During a debate in Halifax, the two engaged on the subject and Trudeau expressed strong objections to proportional representation.
“The problem with proportional representation is every different model of proportional representation actually increases partisanship, not reduces it,” he said. “What we need is a preferential ballot that causes politicians to have to reach out to be the second choice and even the third choice of different political parties.
“We need people who represent broader voices not narrower interests. And I understand people want proportional representation, but too many people don’t understand the polarization and the micro issues that come through proportional representation.”
His campaign material at the time raised concerns about MPs who wouldn’t represent specific communities, presumably a reference to the fact that the mixed-member proportional model can add MPs elected from party lists.
(CPAC also has footage of Trudeau in 2012 making the case for a preferential ballot at a Liberal convention.)
But preferential voting is often thought to be a model that would most benefit the Liberal party, so it is difficult to imagine any of the other parties joining the government in endorsing the system.
How Trudeau views electoral reform’s possibilities
In an interview with The Canadian Press last December, Trudeau said he wanted to be “careful about pushing my own views on this,” but at the University of Ottawa in April, it was apparent the ramifications were still at the forefront of his thinking.
“Is it better to create diversity of voices by making as many different political parties as possible so that in the House of Commons there are all sorts of different perspectives reflected?” he asked the university audience. “Another way of doing it is to make sure that parties that reach out themselves to fold in a broad diversity of voices and perspectives within their party get rewarded as well.”
He seems to prefer the latter notion.
But could the special committee come up with a model that satisfies Trudeau’s concerns or could his concerns be allayed?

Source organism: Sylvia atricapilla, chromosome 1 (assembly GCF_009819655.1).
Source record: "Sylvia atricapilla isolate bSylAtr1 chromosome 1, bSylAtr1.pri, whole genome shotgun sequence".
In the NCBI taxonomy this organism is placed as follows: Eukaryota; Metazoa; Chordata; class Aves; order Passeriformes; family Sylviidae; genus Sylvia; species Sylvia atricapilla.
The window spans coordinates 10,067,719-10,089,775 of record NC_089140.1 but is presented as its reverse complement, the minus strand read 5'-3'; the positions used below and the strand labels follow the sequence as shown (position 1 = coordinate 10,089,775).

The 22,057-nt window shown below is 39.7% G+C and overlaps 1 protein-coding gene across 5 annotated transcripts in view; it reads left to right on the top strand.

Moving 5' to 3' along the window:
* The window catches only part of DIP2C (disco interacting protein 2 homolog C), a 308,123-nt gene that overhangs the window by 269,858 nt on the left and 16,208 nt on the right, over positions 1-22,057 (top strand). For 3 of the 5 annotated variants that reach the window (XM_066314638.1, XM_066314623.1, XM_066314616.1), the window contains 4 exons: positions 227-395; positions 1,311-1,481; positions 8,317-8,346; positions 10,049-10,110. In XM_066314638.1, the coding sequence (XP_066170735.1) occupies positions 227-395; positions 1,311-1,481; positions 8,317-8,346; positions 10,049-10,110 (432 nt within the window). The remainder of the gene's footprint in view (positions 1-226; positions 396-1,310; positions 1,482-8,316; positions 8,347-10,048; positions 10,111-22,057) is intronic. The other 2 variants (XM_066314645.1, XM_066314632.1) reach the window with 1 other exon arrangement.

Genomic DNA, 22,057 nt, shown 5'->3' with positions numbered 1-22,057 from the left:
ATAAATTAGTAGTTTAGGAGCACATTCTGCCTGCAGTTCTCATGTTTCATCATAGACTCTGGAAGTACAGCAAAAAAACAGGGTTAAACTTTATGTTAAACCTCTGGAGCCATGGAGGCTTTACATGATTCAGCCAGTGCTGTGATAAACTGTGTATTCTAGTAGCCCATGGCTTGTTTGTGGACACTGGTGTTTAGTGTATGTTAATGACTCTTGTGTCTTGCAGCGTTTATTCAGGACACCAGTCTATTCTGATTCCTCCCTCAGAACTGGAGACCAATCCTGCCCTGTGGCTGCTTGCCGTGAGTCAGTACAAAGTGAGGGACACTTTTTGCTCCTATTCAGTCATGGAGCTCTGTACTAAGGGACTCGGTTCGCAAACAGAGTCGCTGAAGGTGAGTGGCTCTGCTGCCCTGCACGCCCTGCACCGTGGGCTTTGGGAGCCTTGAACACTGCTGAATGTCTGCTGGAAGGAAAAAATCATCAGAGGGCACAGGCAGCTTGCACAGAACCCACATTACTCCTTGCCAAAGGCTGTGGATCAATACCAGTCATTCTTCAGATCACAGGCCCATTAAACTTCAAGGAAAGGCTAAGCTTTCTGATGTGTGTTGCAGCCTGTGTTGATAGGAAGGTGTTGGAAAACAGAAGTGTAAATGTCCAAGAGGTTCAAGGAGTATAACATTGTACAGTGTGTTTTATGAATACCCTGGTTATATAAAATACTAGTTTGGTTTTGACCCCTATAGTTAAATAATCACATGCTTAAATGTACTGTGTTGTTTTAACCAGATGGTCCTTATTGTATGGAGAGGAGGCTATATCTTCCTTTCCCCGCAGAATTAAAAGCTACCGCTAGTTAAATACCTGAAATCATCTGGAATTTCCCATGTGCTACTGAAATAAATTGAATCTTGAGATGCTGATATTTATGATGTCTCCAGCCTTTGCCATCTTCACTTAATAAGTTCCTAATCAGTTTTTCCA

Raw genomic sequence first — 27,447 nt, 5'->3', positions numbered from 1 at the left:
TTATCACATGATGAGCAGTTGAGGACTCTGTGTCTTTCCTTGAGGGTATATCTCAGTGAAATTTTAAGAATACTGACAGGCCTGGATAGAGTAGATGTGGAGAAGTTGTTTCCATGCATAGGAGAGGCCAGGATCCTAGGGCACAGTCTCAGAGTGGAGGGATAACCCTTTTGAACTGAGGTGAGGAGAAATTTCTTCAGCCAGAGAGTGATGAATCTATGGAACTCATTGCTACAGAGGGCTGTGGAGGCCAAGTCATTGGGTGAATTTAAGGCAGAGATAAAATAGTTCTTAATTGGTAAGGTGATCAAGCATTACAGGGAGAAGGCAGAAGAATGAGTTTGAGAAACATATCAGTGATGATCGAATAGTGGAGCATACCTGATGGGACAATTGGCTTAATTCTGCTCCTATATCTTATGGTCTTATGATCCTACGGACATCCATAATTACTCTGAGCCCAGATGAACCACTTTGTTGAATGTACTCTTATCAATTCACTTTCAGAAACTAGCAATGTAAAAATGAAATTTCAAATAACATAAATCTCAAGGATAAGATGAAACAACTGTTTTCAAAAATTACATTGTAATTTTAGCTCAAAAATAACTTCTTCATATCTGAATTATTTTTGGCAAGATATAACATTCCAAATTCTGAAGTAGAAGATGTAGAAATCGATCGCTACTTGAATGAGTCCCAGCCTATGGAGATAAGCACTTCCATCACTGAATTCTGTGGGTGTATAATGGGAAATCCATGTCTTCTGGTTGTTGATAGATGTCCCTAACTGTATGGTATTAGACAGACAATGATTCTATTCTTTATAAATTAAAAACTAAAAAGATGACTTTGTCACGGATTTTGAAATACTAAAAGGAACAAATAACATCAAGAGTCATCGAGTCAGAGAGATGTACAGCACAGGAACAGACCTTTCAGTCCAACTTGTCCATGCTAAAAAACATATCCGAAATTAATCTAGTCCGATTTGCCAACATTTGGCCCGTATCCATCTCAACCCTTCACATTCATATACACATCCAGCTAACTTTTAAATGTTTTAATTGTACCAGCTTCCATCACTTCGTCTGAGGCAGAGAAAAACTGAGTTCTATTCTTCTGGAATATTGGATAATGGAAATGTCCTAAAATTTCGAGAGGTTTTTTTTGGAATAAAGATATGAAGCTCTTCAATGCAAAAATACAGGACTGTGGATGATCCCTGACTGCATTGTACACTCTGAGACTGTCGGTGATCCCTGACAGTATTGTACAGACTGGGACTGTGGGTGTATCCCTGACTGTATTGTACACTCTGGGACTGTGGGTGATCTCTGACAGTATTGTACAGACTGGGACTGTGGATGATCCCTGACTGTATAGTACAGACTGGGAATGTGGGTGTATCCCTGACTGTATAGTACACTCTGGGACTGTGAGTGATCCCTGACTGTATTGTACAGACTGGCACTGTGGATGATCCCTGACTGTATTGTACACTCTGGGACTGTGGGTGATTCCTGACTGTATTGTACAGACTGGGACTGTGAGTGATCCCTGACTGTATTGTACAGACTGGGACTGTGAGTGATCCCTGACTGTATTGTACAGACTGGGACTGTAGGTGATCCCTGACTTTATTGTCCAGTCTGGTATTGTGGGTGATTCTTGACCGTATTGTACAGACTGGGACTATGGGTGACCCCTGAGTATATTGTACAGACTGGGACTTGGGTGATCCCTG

If Trudeau tries now to make the case against something like mixed-member proportional, he will be challenged.
But even if he was persuaded, there would still likely be the small matter of public acceptance.
In the case of something less than broad support, how willing would Trudeau be to devote time and energy to trying to bring the public on side? How many other priorities might be competing for his attention? And would he, if necessary, be willing to put it to a referendum?
(Given that any decision to move to a new system must be made by next fall, a referendum might push reform past 2019.)
How hard does Trudeau want to push for electoral reform?
This does seem to be a topic that Trudeau has given some thought to.
At the University of Ottawa forum, his musing went on for more than six minutes. A week later, at New York University, his response to a question on the topic ran nearly five minutes.
In both cases, he declared himself “excited” about the conversation to come. Perhaps he might re-engage that conversation once the committee has returned a recommendation.
In New York, he conceded he was “challenged” by that same dissipating desire for reform.
“I still believe we need to push for electoral reform,” he then said, “because I think we need to have a better system that will hold the test of time.”
Maybe he still feels that way. If so, this might depend on how hard he wants to push.
Article source: http://www.cbc.ca/news/politics/wherry-trudeau-electoral-reform-opinion-1.3814319?cmp=rss